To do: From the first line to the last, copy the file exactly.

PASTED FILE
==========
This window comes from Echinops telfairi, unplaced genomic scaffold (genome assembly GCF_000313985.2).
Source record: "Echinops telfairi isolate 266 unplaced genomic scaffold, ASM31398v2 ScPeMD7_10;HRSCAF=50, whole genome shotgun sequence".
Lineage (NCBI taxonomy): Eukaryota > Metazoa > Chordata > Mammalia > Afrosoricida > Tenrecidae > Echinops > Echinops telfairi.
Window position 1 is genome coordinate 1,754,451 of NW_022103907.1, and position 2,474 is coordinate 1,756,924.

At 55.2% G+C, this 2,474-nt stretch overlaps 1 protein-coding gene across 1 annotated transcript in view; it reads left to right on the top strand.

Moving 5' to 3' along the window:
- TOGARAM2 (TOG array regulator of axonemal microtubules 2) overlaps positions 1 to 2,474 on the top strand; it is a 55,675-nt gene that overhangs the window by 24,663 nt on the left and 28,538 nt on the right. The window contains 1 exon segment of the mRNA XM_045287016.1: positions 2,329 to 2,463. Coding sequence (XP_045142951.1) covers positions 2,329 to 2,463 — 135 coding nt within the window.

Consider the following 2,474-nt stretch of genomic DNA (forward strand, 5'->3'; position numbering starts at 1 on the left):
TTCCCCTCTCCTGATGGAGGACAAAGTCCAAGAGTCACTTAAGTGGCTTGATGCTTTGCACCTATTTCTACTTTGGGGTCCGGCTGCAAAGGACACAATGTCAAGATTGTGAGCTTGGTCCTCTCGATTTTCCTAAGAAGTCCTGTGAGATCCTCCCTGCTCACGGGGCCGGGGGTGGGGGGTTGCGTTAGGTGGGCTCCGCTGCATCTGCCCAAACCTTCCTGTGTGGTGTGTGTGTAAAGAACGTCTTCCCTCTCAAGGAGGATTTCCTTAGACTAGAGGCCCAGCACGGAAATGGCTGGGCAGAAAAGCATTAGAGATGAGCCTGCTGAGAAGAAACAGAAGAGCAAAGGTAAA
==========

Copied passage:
This window comes from Echinops telfairi, unplaced genomic scaffold (genome assembly GCF_000313985.2).
Source record: "Echinops telfairi isolate 266 unplaced genomic scaffold, ASM31398v2 ScPeMD7_10;HRSCAF=50, whole genome shotgun sequence".
Lineage (NCBI taxonomy): Eukaryota > Metazoa > Chordata > Mammalia > Afrosoricida > Tenrecidae > Echinops > Echinops telfairi.
Window position 1 is genome coordinate 1,754,451 of NW_022103907.1, and position 2,474 is coordinate 1,756,924.

At 55.2% G+C, this 2,474-nt stretch overlaps 1 protein-coding gene across 1 annotated transcript in view; it reads left to right on the top strand.

Moving 5' to 3' along the window:
- TOGARAM2 (TOG array regulator of axonemal microtubules 2) overlaps positions 1 to 2,474 on the top strand; it is a 55,675-nt gene that overhangs the window by 24,663 nt on the left and 28,538 nt on the right. The window contains 1 exon segment of the mRNA XM_045287016.1: positions 2,329 to 2,463. Coding sequence (XP_045142951.1) covers positions 2,329 to 2,463 — 135 coding nt within the window.

Consider the following 2,474-nt stretch of genomic DNA (forward strand, 5'->3'; position numbering starts at 1 on the left):
TTCCCCTCTCCTGATGGAGGACAAAGTCCAAGAGTCACTTAAGTGGCTTGATGCTTTGCACCTATTTCTACTTTGGGGTCCGGCTGCAAAGGACACAATGTCAAGATTGTGAGCTTGGTCCTCTCGATTTTCCTAAGAAGTCCTGTGAGATCCTCCCTGCTCACGGGGCCGGGGGTGGGGGGTTGCGTTAGGTGGGCTCCGCTGCATCTGCCCAAACCTTCCTGTGTGGTGTGTGTGTAAAGAACGTCTTCCCTCTCAAGGAGGATTTCCTTAGACTAGAGGCCCAGCACGGAAATGGCTGGGCAGAAAAGCATTAGAGATGAGCCTGCTGAGAAGAAACAGAAGAGCAAAGGTAAA